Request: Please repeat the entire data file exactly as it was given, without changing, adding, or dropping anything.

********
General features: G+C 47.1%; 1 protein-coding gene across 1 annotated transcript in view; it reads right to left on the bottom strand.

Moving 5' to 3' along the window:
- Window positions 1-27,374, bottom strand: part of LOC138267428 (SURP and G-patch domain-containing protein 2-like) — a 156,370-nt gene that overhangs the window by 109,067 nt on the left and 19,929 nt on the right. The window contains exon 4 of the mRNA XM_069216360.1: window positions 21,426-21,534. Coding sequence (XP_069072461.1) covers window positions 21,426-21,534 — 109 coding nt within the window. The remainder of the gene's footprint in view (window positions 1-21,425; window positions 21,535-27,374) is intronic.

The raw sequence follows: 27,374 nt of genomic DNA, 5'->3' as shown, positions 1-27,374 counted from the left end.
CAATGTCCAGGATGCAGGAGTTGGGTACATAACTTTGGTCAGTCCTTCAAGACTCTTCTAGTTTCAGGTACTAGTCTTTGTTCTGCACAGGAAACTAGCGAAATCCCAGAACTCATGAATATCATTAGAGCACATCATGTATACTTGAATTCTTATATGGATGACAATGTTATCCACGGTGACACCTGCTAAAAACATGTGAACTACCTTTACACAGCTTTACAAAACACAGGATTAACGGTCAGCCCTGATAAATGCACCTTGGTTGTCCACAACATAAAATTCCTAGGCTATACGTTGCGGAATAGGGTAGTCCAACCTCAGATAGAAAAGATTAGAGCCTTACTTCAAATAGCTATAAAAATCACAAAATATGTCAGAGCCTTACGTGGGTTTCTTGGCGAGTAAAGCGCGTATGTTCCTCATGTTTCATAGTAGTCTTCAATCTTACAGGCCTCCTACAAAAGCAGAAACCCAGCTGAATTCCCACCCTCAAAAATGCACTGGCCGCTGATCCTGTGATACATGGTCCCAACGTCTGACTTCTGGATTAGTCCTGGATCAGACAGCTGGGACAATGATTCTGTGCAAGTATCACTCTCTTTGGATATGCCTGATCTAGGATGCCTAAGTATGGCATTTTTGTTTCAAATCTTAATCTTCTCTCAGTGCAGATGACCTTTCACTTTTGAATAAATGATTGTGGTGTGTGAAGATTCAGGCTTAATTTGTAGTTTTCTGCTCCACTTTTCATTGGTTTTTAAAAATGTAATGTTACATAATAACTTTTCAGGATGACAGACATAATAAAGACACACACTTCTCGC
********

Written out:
General features: G+C 47.1%; 1 protein-coding gene across 1 annotated transcript in view; it reads right to left on the bottom strand.

Moving 5' to 3' along the window:
- Window positions 1-27,374, bottom strand: part of LOC138267428 (SURP and G-patch domain-containing protein 2-like) — a 156,370-nt gene that overhangs the window by 109,067 nt on the left and 19,929 nt on the right. The window contains exon 4 of the mRNA XM_069216360.1: window positions 21,426-21,534. Coding sequence (XP_069072461.1) covers window positions 21,426-21,534 — 109 coding nt within the window. The remainder of the gene's footprint in view (window positions 1-21,425; window positions 21,535-27,374) is intronic.

The raw sequence follows: 27,374 nt of genomic DNA, 5'->3' as shown, positions 1-27,374 counted from the left end.
CAATGTCCAGGATGCAGGAGTTGGGTACATAACTTTGGTCAGTCCTTCAAGACTCTTCTAGTTTCAGGTACTAGTCTTTGTTCTGCACAGGAAACTAGCGAAATCCCAGAACTCATGAATATCATTAGAGCACATCATGTATACTTGAATTCTTATATGGATGACAATGTTATCCACGGTGACACCTGCTAAAAACATGTGAACTACCTTTACACAGCTTTACAAAACACAGGATTAACGGTCAGCCCTGATAAATGCACCTTGGTTGTCCACAACATAAAATTCCTAGGCTATACGTTGCGGAATAGGGTAGTCCAACCTCAGATAGAAAAGATTAGAGCCTTACTTCAAATAGCTATAAAAATCACAAAATATGTCAGAGCCTTACGTGGGTTTCTTGGCGAGTAAAGCGCGTATGTTCCTCATGTTTCATAGTAGTCTTCAATCTTACAGGCCTCCTACAAAAGCAGAAACCCAGCTGAATTCCCACCCTCAAAAATGCACTGGCCGCTGATCCTGTGATACATGGTCCCAACGTCTGACTTCTGGATTAGTCCTGGATCAGACAGCTGGGACAATGATTCTGTGCAAGTATCACTCTCTTTGGATATGCCTGATCTAGGATGCCTAAGTATGGCATTTTTGTTTCAAATCTTAATCTTCTCTCAGTGCAGATGACCTTTCACTTTTGAATAAATGATTGTGGTGTGTGAAGATTCAGGCTTAATTTGTAGTTTTCTGCTCCACTTTTCATTGGTTTTTAAAAATGTAATGTTACATAATAACTTTTCAGGATGACAGACATAATAAAGACACACACTTCTCGC